AS: I would like to make two points. First, a close reading demonstrates that judicial primacy was not read in to the basic structure in this case as has been commonly assumed. What has instead, according to me, is mandatory consultation with the Chief Justice of India (understood as the collegium). As a result, a certain textual portion of Article 124 and 217 has been elevated to the status of a basic feature. This is contrary to Kesavananda Bharati which expressly allows any text anywhere in the Constitution to be amended, even in Part III. For more details, please refer my EPW piece.
Second, in order to resolve your question, the two-step approach followed by Justice Chelameswar is more appropriate. He understands the basic structure to comprise several basic features. When a law is challenged, one will have to first ask whether it relates to one of the basic features and adversely affects it. If it does, then the second question is whether it affects it in a manner that abrogates the basic structure itself. This two-step test allows for balancing variable impacts of a law on different facets of the basic structure and restores the caution with which the Courts have, and were expected to, approach basic structure review.
4. In your book, you have justified the recourse to referendum to alter the basic structure. What if the Court strikes down even such amendments, notwithstanding that they were approved in a referendum, because they destroy or damage the basic structure? In a hypothetical case, let’s say the NDA had promised NJAC, with all its features as it unfolded, in its manifesto, and its campaign speeches in the 2014 elections; should it not be considered as a referendum of sorts? Should Constitution be amended to provide for the referendum route, or could it be implied in an electoral verdict, and Parliamentary support.
SK In my book I did show that there are obiter observations in the basic structure cases to support the view that it was a restraint against the existing constitutional modes of amendment. The facetious argument in court that the presence of a bipartisan majority and state ratification must lead to the non-application of basic structure review fundamentally misunderstands that it is precisely to these conditions that the doctrine responds. So its presence in the NDA manifesto makes no difference to its constitutional validity.
Previously I thought that basic structure review would leave open the possibility of extra-constitutional popular amendment: like referendums. As basic structure review gets entrenched in our constitutional practice I am more skeptical of this view today. I sense that basic structure review operates more as a form of judicial ratification of the amendment process much like the role played by the South African court in the Certification Judgments. I have not worked what the implications of this new understanding of the basic structure doctrine might be and hope to write more on this shortly.
AS: There are two ways in which your question can be interpreted. First, can the Court strike down amendments pursuant to a referendum? Most certainly it can since the Court’s constitutional anti-majoritarian role is as significant against Parliament as it is against the majority of the population that Parliament represents. Whether this ought to be the proper role of basic structure review or not is an entirely different question.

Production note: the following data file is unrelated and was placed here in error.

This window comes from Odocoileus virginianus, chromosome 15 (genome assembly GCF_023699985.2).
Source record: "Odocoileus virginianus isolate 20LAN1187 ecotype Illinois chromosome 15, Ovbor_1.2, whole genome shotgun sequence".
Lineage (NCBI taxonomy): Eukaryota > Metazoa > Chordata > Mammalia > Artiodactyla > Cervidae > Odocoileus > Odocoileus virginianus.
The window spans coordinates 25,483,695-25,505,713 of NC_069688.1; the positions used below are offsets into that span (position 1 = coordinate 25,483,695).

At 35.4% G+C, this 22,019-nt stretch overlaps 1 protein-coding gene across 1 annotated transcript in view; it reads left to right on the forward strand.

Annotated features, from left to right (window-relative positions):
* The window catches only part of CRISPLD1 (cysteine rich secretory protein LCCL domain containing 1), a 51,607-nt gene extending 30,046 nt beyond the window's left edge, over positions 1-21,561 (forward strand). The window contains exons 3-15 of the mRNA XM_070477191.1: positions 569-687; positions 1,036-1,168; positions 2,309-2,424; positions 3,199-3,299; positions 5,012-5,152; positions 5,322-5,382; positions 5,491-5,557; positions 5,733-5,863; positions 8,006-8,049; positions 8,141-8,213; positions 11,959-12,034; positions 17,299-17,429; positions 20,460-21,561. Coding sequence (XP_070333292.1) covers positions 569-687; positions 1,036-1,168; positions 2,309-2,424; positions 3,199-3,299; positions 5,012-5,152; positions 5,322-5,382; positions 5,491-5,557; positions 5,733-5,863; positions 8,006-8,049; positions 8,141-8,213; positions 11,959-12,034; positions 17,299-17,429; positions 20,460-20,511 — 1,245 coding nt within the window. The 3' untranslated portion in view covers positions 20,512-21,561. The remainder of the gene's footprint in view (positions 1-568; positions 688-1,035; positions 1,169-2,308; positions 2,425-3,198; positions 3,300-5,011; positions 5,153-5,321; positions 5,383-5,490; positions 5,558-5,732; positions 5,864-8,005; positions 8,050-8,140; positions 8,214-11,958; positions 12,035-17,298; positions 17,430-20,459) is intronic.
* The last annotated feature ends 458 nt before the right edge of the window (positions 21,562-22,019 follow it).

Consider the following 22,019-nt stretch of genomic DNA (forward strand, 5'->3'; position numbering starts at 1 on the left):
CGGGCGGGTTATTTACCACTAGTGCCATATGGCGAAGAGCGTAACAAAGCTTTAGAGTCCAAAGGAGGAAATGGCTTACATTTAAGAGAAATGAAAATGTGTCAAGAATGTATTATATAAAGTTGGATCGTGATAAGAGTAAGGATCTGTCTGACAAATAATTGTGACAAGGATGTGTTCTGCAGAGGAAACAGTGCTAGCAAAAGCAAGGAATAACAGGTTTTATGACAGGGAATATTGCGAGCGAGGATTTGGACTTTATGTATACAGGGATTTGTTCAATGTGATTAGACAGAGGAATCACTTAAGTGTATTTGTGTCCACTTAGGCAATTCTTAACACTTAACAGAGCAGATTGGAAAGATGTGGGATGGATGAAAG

And a minor quibble with Sudhir, no argument that the presence of a bipartisan majority and state ratification must lead to the non-application of basic structure review was made in Court. I was in Court on all 31 days of the main hearing and not a single counsel made this argument. The fact of a bipartisan majority was made to demonstrate that the Parliament in its unanimous wisdom felt that the time for a change of law had come, not that such wisdom could not be constitutionally reviewed.
The second, more interesting way in which your question can be interpreted is whether the Court will strike down an amendment through the process of Article 368 as it currently stands, which provides for a facet of the basic structure, say secularism, to be amended by referendum. I think there is a high probability given that limited amendability is part of the basic structure that such an amendment would fall foul of it. Alternately one could argue that such an amendment does not affect secularism itself but only provides for a way in which secularism could cease to be part of such basic structure. If anything, the referendum results (if yes) could be held violative of the basic structure.
5. Unlike in the Kesavananda Bharati Judgment, the initial response to the NJAC judgment has been mixed. In the Kesavananda, those who were critical of it initially, later accepted its usefulness. Do you think similar thing playing out in NJAC? Is it a Kesavananda moment in India’s Constitutional and political history?
SK The Kesavananda judgment initially received mixed reviews. The NJAC judgment has received strong push back from the executive and some academic and policy commentators but has found support in some quarters. The longer term legitimacy of the NJAC may well turn on the ability of the court to reform the collegium process to make the higher judiciary more transparent and accountable to the people. If it achieves the ability to retain the trust of the people through direct participation, then it can emerge as a counter-democratic institution with higher trust than the executive and the legislature.
I don’t see how the Kesavananda and NJAC judgments are similar either in constitutional law terms or in their political impact. For me the comparison between the two decisions is hyperbolic and not substantive.
AS: Only time will tell and I’m no clairvoyant. But I agree with Sudhir that much will depend on how the collegium reforms itself. The initial signs are not promising with the much-vaunted consequence hearing to reform the collegium having become both chaotic and a damp squib at the same time. Nothing particularly reformative has been suggested by the Court in its latest order. Justice Chelameswar’s words might prove prophetic: ‘reform, that you may preserve’. If the Court doesn’t, then the initial negative reviews of the NJAC judgment might well be proved right.
In any event, since unlike Kesavananda, in NJAC the Court didn’t create new doctrine, there is no positive useful function that it might be seen to serve over time. Over time it could either be seen as a plain bad judgment (if the collegium continues to function in an opaque manner) or an inconsequential one (if a new appointments method is passed by Parliament), but certainly not a useful one.